• Sun. Mar 3rd, 2024

University of Edinburgh receives grant for research on severe lung infection

ByEmily Hall

Jan 27, 2017

On 16 January, the University of Edinburgh announced the obtainment of a €29 million grant, given to experts by the Innovative Medicines Initiative 2 Joint Undertaking (IMI 2 JU) for research on the respiratory syncytial virus (RSV), a severe lung infection.
Harish Nair, the head of the RSV Consortium in Europe (RESCEU) will coordinate with investigators from 18 universities, public health institutions and pharmaceutical companies to work towards the development of a vaccine, the best methods for its implementation, and treatment options.
As quoted on the University of Edinburgh’s website, Dr Nair expressed hope “that an RSV vaccination will be available in the next 5-7 years”.
In an interview with The Student, he explained the impact the virus has on vulnerable members of the population, such as children: “RSV is the cause of about 22 per cent of child pnemonias and nine per cent of all child pnemonia deaths,” Dr. Nair stated.
Furthermore, he went on to explain that, while similar diseases have working vaccines  and are currently reaching more and more populations each year, “there is [still] no vaccine for this particular pathogen”.
The consortium is interested in doing research that will inform vaccine policy in Europe, but Dr Nair stressed that this is a global problem, and that they hope that any solutions will extend beyond this continent.
Dr. Nair, a leading researcher on this virus, has worked in the past with the World Health Organization (WHO)and US AID. When asked why he was interested in this pathogen he responded, “we want to combat child mortality”.
This task, tackled by the Usher Institute of Population Health Sciences, offers many research opportunities for students.
According to Dr Nair, in the past several years he has published 60 or 70 papers with students as coauthors.
Dr Nair stated that, “for this particular project as well we will have medical students who will be involved by rotation, writing literature reviews; they will participate in this research and this should lead to publications.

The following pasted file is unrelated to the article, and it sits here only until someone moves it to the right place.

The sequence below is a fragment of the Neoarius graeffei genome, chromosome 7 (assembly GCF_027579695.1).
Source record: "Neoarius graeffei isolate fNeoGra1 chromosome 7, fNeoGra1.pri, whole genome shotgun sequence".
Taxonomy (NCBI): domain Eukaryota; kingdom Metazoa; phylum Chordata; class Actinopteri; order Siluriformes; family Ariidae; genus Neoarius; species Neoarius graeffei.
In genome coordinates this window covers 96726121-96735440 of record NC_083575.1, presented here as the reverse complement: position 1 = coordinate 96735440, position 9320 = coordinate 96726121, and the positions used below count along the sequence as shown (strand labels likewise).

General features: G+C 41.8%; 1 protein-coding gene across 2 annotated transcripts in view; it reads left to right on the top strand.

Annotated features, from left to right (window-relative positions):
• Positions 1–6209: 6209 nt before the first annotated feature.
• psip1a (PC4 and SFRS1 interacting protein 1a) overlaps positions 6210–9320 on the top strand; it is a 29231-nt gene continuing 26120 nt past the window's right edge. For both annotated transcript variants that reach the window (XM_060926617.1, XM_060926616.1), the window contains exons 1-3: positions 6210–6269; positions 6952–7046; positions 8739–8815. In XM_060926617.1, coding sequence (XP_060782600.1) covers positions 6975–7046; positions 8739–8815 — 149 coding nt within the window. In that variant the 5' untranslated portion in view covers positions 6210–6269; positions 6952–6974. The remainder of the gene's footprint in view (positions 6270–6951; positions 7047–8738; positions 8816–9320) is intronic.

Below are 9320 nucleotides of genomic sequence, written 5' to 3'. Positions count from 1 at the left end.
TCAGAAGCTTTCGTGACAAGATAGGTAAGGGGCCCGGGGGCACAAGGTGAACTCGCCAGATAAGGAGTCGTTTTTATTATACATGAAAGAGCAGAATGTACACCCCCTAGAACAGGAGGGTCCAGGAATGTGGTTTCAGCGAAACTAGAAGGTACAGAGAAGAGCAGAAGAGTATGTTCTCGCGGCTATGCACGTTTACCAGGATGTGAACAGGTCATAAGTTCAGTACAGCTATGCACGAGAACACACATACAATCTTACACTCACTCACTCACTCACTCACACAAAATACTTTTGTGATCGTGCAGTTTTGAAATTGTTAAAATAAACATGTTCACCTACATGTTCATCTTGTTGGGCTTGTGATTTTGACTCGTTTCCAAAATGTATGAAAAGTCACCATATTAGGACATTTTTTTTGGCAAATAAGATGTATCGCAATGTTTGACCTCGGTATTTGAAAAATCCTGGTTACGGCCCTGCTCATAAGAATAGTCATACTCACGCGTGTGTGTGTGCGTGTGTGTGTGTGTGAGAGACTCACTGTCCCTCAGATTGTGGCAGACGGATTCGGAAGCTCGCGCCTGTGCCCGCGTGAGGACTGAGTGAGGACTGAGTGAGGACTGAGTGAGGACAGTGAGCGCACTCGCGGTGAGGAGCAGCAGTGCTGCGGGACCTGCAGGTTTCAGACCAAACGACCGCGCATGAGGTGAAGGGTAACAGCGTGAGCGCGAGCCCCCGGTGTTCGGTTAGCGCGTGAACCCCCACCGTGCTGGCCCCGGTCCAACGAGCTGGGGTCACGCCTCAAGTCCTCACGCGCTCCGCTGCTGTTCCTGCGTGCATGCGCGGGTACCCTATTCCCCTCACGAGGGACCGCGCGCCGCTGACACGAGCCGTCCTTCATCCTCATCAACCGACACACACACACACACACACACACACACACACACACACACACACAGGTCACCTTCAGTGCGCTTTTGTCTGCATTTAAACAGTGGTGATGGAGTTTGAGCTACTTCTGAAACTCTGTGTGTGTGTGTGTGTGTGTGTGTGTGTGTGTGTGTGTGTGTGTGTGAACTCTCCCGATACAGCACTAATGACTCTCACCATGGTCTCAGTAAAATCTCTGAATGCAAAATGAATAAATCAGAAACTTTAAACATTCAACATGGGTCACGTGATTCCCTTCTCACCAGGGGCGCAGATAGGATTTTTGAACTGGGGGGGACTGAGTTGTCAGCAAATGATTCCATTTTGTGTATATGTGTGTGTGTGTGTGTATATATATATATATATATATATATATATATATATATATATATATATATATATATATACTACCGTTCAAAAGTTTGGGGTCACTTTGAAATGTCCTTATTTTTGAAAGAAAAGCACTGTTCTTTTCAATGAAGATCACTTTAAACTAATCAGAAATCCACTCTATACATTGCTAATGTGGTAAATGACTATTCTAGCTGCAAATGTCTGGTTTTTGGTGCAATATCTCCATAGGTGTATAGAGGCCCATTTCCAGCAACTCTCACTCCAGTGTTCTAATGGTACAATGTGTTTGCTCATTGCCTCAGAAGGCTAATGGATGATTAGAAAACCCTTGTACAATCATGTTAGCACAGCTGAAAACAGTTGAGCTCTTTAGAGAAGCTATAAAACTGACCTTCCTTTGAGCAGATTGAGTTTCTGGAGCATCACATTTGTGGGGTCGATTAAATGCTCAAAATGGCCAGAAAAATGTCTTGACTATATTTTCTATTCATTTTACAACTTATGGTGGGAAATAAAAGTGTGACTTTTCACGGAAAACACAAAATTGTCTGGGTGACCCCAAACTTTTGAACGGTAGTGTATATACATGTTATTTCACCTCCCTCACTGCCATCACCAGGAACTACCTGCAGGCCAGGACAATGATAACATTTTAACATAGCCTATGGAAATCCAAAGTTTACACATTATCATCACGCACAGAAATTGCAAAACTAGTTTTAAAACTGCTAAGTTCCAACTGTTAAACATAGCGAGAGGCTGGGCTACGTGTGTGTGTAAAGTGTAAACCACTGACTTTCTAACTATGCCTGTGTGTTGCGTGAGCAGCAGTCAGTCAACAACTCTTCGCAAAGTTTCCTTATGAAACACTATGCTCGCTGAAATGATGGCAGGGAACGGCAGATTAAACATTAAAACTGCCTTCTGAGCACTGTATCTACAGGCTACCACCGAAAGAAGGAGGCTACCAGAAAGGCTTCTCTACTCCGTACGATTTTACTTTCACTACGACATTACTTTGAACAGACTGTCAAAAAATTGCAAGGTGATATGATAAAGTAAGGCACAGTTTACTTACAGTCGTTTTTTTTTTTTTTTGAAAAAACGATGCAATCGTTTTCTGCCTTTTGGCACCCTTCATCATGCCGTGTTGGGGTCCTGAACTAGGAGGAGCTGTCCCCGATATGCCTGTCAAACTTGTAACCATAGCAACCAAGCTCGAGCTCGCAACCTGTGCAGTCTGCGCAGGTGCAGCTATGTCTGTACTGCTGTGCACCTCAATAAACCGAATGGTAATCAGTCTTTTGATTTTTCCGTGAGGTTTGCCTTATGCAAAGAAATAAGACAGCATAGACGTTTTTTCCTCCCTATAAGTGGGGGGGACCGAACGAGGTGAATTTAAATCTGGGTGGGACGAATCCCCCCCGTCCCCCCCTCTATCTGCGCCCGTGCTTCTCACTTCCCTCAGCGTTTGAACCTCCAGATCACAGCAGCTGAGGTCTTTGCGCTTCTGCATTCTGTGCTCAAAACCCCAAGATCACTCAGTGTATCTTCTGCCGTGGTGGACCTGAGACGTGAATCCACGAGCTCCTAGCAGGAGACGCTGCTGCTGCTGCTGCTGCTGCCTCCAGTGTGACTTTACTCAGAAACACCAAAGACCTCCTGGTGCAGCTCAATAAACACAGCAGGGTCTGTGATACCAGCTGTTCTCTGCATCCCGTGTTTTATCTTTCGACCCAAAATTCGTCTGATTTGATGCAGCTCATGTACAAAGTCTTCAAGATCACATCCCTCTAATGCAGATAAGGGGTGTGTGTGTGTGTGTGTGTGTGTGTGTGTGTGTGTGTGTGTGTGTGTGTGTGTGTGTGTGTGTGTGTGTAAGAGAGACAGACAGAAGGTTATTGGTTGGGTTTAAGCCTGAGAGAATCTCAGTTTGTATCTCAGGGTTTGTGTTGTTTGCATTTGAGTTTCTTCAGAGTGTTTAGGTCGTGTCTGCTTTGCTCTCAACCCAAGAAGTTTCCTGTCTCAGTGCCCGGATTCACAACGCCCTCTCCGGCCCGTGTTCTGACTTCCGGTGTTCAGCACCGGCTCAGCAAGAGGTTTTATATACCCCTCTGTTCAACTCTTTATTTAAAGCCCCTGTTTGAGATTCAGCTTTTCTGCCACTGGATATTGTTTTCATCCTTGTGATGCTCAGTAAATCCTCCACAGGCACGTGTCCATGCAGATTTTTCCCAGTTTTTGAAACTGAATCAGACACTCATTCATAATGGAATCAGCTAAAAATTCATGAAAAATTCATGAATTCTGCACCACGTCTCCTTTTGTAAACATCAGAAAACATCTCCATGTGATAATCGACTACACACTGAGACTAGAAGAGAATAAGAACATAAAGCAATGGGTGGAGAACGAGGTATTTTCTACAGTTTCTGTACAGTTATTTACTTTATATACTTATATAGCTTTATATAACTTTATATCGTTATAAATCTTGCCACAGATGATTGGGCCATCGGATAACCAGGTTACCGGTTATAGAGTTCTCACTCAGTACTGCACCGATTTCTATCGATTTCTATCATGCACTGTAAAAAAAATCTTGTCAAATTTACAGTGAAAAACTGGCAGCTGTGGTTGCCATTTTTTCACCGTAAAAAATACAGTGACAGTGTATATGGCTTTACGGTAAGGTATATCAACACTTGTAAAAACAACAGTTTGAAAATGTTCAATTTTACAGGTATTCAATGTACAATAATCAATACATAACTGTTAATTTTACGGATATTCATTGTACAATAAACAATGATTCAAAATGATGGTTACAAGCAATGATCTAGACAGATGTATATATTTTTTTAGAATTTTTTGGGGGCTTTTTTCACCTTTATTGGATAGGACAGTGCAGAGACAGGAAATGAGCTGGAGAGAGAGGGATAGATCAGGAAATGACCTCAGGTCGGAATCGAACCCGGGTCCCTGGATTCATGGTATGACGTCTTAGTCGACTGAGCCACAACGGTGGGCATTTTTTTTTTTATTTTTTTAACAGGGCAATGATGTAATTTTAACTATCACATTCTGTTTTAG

“This is an excellent opportunity for students to do good work to also work with the WHO to intern.
“We have had students in the past who we have recommended to the WHO, to the influenza program, to vaccines, to biological initiatives.”
He proceeded to mention more internships achieved by student researchers with the European Disease Control and Prevention in Stockholm and the Center for Disease Control.
Six companies will be involved with the project, listed as AstraZeneca, Pfizer, GlaxoSmithKline Biologicals, Sanofi Pasteur, Janssen Pharmaceutica and Novavax, together with Synapse Research Management Partners, on the University of Edinburgh’s website.
Dr Nair clarified that of the €29 million grant, approximately half of the money came from pharmaceutical companies who provide services and support besides cash, working as partners to further the research.


Image: Hakan Dahlstrom

By Emily Hall

As a writer, Emily contributes to news, features, comment, science & technology, lifestyle, tv & radio, culture and sport. This native Seattlite is a cake pop enthusiast who can regularly be found trying to make eye-contact with stranger’s dogs on the streets of Edinburgh.

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